More hierarchical cities — in terms of flows being primarily between hotspots of similar activity levels — have values of flow hierarchy Φ closer to the upper limit of 1 and tend to have greater levels of uniformity in their spatial distribution of movements, wider use of public transportation, higher levels of walkability, lower pollution emissions, and better indicators of various measures of health. Returning to our example, the flow hierarchy of Paris is Φ=0.93 (in the top quartile across all 174 cities sampled), while that of Los Angeles is 0.86 (bottom quartile).

We find that existing measures of urban structure, such as population density and sprawl composite indices, correlate with flow hierarchy, but in addition the flow hierarchy conveys comparatively more information that includes behavioral and socioeconomic factors.
Connecting flow hierarchy Φ with urban indicators in a sample of US cities. Proportion of trips as a function of Φ, broken down by model share: private car, public transportation, and walking. Sample city names that appear in the plot: ATL (Atlanta), CHA (Charlotte), CHI (Chicago), HOU (Houston), LA (Los Angeles), MIN (Minneapolis), NY (New York City), and SF (San Francisco). We see that cities with higher flow hierarchy exhibit significantly higher rates of public transportation use, less car use, and more walkability.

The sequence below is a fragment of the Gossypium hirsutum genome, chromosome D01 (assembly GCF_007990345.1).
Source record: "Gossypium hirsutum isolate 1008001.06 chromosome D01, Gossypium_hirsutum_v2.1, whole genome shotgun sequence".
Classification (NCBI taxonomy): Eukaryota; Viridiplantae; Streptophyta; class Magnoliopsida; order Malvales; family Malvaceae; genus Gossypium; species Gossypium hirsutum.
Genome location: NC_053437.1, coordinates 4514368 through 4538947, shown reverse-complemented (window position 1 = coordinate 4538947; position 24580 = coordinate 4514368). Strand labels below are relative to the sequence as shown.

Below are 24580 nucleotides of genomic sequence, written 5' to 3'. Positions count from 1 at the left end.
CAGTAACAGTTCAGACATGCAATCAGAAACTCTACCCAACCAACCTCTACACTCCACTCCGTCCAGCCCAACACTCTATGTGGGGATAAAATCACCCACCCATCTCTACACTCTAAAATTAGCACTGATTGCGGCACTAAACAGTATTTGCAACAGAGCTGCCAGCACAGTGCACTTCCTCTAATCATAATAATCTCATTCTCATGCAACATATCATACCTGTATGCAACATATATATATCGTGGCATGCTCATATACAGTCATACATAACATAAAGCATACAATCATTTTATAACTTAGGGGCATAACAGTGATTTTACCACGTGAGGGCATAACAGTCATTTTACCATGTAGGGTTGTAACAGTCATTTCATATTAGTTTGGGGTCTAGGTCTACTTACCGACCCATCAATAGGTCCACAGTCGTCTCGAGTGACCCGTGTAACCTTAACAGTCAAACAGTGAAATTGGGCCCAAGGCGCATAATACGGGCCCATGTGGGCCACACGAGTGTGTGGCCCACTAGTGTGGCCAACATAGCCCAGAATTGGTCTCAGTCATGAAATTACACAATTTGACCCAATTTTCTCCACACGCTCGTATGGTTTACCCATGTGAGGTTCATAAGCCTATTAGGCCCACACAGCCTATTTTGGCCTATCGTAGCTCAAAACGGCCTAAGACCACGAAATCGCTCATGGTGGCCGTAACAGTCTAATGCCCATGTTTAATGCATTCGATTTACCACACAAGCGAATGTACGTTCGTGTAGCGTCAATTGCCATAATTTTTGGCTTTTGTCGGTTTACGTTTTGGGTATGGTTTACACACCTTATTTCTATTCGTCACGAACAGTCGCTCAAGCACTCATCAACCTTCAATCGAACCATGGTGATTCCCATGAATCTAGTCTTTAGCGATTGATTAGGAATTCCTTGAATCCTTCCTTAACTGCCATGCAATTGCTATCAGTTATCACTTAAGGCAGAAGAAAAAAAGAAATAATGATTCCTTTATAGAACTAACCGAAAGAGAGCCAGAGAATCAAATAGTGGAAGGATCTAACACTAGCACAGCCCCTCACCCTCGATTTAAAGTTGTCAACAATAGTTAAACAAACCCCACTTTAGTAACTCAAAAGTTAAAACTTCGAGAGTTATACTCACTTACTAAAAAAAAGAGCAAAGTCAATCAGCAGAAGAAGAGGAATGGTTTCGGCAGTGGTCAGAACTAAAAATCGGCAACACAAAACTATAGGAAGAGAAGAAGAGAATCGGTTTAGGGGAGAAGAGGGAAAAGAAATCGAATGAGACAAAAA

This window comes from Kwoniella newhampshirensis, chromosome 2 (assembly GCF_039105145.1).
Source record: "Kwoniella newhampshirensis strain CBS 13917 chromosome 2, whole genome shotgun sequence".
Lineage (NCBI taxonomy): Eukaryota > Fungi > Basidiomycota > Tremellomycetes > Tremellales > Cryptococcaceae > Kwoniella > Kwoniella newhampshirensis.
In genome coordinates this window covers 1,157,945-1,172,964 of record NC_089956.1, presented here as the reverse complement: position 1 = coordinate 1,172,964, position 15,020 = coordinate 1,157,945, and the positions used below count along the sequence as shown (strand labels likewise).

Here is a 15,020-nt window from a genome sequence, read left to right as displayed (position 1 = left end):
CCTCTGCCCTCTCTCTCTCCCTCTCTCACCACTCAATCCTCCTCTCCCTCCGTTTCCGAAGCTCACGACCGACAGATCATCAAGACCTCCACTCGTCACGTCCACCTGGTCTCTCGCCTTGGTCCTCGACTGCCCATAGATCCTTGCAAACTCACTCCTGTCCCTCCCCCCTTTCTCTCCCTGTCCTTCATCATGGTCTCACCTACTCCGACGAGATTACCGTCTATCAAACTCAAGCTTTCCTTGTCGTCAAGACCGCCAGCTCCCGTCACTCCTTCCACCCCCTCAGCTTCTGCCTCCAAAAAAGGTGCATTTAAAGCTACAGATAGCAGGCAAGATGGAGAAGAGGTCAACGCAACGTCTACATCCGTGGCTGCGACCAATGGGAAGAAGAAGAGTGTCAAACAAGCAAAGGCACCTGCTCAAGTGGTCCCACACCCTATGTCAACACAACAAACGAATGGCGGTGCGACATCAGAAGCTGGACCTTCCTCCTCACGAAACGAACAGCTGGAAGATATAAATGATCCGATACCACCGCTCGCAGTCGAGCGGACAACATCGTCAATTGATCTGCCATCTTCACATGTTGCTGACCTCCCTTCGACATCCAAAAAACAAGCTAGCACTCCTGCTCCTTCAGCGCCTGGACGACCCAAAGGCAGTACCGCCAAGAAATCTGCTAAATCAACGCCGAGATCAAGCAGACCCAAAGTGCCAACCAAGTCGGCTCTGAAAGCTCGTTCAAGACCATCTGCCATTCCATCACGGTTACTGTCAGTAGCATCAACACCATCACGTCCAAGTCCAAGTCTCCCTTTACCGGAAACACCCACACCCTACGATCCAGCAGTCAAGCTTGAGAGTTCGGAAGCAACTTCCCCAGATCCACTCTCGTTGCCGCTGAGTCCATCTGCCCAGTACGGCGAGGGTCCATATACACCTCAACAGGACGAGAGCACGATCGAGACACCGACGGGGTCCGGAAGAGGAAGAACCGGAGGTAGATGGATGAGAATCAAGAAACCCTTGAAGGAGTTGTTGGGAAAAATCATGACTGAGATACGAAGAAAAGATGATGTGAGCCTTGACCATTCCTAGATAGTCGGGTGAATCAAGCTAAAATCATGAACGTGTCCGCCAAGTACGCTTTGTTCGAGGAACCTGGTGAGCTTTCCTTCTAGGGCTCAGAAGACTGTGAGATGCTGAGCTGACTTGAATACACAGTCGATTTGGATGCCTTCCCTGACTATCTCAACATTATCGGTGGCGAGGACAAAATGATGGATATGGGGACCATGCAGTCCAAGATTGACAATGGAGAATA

Measures of urban sprawl require composite indices built up from much more detailed information on land use, population, density of jobs, and street geography among others (sometimes up to 20 different variables). In addition to the extensive data requirements, such metrics are also costly to obtain. For example, censuses and surveys require a massive deployment of resources in terms of interviews, and are only standardized at a country level, hindering the correct quantification of sprawl indices at a global scale. On the other hand, the flow hierarchy, being constructed from mobility information alone, is significantly less expensive to compile (involving only computer processing cycles), and is available in real-time.